BEVERLY HILLS, Calif. (AP) — “It’s like, I guess you caught me! I’m a nerd!” Natalie Portman says, laughing.
She’s talking about frenzied internet responses to a recent interview that she did with author Jonathan Safran Foer. The New York Times Style Magazine asked Foer to interview Portman about her directorial debut, “A Tale of Love and Darkness .” They weren’t in the same city, and thus did the interview over email, which the magazine then coyly presented as actual emails between the two friends.
The internet was confused. Onlookers smirked at the literary and occasionally pretentious words and thoughts exchanged between the two as though they’d stumbled on something private and deeply embarrassing.
“It was clearly for an interview,” Portman said. “I can understand that it would seem funny if those were our normal ‘hey Jonathan, what’s going on’ emails, which is not the case at all … It’s not what we write on a Tuesday afternoon. Obviously.”
Most Read Nation & World Stories
- Wealthy couple chartered a plane to the Yukon, took vaccines meant for Indigenous elders, authorities said
- US terrorism alert warns of politically motivated violence
- Judge bars Biden from enforcing 100-day deportation ban
- Biden may be stuck with some Trumpists
- Biden to reopen ACA marketplaces, lower barriers for joining Medicaid
Portman, seated on a couch in the sun soaked living room of the Beverly Wilshire Hotel’s Royal Suite, tries not to pay attention to all of that. She knew it had become a thing when friends told her about it, but she’s not concerned. For one, it did what it was supposed to do: get some attention for “A Tale of Love and Darkness.” And the only semi-real discovery she can think of is that, well, she’s a “nerd.”
This shouldn’t be a surprise to anyone even remotely familiar with Portman, who gracefully transitioned from precocious child star into Oscar-winning adulthood, while still prioritizing intellectual pursuits and maintaining a healthy remove from the celebrity of it all.
Now 35 and a mother, Portman lights up discussing the evolution of the Hebrew language as much as she does her recent films. This is one of those moments, too, when she suddenly has a handful of projects being released, even though many were shot years ago, like “Knight of Cups” and “Jane Got a Gun.” She’s also got the forthcoming Jacqueline Kennedy biopic “Jackie,” which will have a festival debut this fall, and there are even more on the docket for 2017, including Alex Garland’s “Annihilation” and Xavier Dolan’s next project.
But the one closest to her heart is “A Tale of Love and Darkness,” in theaters now. It’s a passion project if there ever was one. Portman’s been working this adaptation of Amos Oz’s memoir for the better part of a decade, about the author’s childhood in the 1940s and 50s, the birth of the Jewish state and the loss of his depressive mother, who Portman plays.
“(Amos) was very encouraging to me,” she said. “He said ‘please make your own film. The book exists. You don’t need to just film the book.'”
For years, she would come back to the script every so often, a little older and with more perspective on life to add. Then her husband, the French dancer Benjamin Millepied, got a job in Paris. Knowing that a move was imminent, it became a now or never moment for Portman. So they packed up their lives, moved to Israel for five months and just did it.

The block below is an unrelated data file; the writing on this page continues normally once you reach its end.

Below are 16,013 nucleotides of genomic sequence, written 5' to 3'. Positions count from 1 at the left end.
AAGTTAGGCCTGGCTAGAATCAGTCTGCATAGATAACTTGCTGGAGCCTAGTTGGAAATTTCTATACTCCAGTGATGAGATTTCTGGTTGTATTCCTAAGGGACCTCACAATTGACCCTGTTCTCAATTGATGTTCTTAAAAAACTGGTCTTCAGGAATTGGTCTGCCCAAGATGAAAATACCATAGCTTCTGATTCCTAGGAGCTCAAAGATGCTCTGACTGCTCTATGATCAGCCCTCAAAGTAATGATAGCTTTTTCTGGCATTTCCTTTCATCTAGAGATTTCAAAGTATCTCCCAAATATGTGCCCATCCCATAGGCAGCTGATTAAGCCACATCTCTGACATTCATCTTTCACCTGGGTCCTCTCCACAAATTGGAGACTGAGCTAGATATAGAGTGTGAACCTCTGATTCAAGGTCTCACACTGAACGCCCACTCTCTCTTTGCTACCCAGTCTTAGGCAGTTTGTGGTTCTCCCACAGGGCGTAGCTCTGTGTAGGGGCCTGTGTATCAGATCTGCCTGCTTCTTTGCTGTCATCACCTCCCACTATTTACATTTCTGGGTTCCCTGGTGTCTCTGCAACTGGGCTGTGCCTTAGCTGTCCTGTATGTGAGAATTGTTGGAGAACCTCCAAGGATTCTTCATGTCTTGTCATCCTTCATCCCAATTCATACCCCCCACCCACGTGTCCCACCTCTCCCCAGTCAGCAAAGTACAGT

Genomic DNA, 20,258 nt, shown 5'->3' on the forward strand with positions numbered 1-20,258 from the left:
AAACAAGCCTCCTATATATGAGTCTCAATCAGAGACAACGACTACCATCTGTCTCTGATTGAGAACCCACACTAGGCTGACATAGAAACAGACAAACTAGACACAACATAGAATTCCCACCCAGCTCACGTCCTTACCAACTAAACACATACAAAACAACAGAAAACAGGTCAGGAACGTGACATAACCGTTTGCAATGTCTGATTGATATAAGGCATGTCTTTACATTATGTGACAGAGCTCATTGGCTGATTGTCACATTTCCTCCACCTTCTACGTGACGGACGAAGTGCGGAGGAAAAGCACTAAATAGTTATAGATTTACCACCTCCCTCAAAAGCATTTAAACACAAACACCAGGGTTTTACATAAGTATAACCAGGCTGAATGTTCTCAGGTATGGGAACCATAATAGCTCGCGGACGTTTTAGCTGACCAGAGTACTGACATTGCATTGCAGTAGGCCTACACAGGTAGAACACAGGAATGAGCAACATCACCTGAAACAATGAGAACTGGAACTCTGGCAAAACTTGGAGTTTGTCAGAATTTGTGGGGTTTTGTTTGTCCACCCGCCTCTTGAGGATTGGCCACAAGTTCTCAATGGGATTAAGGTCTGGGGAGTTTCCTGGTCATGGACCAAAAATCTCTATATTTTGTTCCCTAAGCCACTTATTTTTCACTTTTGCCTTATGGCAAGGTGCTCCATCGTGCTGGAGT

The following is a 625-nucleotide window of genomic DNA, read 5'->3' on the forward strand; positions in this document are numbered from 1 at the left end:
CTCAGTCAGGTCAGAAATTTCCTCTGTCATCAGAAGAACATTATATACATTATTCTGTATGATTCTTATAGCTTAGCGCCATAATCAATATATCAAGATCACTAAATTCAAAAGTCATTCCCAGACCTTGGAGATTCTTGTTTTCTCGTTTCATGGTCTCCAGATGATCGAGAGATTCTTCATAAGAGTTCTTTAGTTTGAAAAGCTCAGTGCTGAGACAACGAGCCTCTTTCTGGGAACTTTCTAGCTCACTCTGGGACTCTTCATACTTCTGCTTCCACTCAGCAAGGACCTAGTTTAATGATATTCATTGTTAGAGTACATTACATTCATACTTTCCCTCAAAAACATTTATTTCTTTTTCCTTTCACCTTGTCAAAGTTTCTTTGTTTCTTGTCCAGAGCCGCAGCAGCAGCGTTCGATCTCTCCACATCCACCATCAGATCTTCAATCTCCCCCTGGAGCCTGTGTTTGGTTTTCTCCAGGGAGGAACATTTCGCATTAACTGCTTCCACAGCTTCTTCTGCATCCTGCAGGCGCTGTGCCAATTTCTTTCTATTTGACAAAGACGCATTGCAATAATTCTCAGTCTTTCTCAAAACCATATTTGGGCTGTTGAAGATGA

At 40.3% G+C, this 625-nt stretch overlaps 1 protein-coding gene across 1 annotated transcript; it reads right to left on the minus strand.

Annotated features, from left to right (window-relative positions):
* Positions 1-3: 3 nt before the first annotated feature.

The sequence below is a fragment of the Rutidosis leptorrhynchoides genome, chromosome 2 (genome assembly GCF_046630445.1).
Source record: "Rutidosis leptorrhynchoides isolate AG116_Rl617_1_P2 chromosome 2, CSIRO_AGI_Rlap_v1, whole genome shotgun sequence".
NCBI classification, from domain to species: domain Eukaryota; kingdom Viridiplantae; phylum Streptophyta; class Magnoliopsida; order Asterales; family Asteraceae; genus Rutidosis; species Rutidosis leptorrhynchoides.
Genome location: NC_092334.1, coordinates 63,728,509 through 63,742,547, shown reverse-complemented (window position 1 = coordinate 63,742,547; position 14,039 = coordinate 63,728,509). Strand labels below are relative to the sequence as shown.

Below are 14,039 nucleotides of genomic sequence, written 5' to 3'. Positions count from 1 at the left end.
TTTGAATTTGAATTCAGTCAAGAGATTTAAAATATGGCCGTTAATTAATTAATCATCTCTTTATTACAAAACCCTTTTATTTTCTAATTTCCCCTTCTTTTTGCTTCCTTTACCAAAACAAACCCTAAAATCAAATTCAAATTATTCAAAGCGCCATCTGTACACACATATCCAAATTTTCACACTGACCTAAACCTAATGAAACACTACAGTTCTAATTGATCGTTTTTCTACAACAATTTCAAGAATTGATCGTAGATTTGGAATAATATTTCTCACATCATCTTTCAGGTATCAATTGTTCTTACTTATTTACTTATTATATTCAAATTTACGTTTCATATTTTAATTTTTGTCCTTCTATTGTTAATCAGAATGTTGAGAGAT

“I had heard so many stories my whole childhood of my grandparents coming from Eastern Europe to Israel and then Palestine and the creation of the state. It’s such a crazy moment in history,” Portman said. “It colored my imagination so much growing up, hearing those stories and thinking about what that must have been like to come from cold dark Europe to the bright, dusty, hot desert of the Middle East.”
She made the edgy decision to do the film entirely in Hebrew to create a sense of authenticity with the period.
On set, Portman tried to create a family energy. She was 11 when she got her first role in “The Professional.” Amir Tessler, who plays the young Oz, was eight.
“I’ve been working on sets my whole life,” she said. “I was a kid on set, and we had a kid starring in the film so I really wanted it to be a positive environment.”
She felt lucky, too, that she made the film in Israel, where she thinks because both men and women serve in the army, that they’re used to having both genders in positions of authority and respect that.
With over 25 years working in front of the camera, Portman behind the camera drew on learnings from directors she’s worked with — Darren Aronofsky’s eagerness to hear ideas from anyone and Terrence Malick’s unconventional “paint from life” methods among them. But in the end, she knew she had to make this her own.
Portman has just moved back to Los Angeles with her husband and son, Aleph, and is looking forward to this new chapter where she’ll continue acting and hopefully directing.
She’s become more invested in having a connection with the filmmakers she’s choosing to work with than she was earlier in her career.
“You’re taking time away from your family instead of like just going away to work and otherwise you’d be home reading a book,” she said. “The stakes are a lot higher.”
Follow AP Film Writer Lindsey Bahr on Twitter: www.twitter.com/ldbahr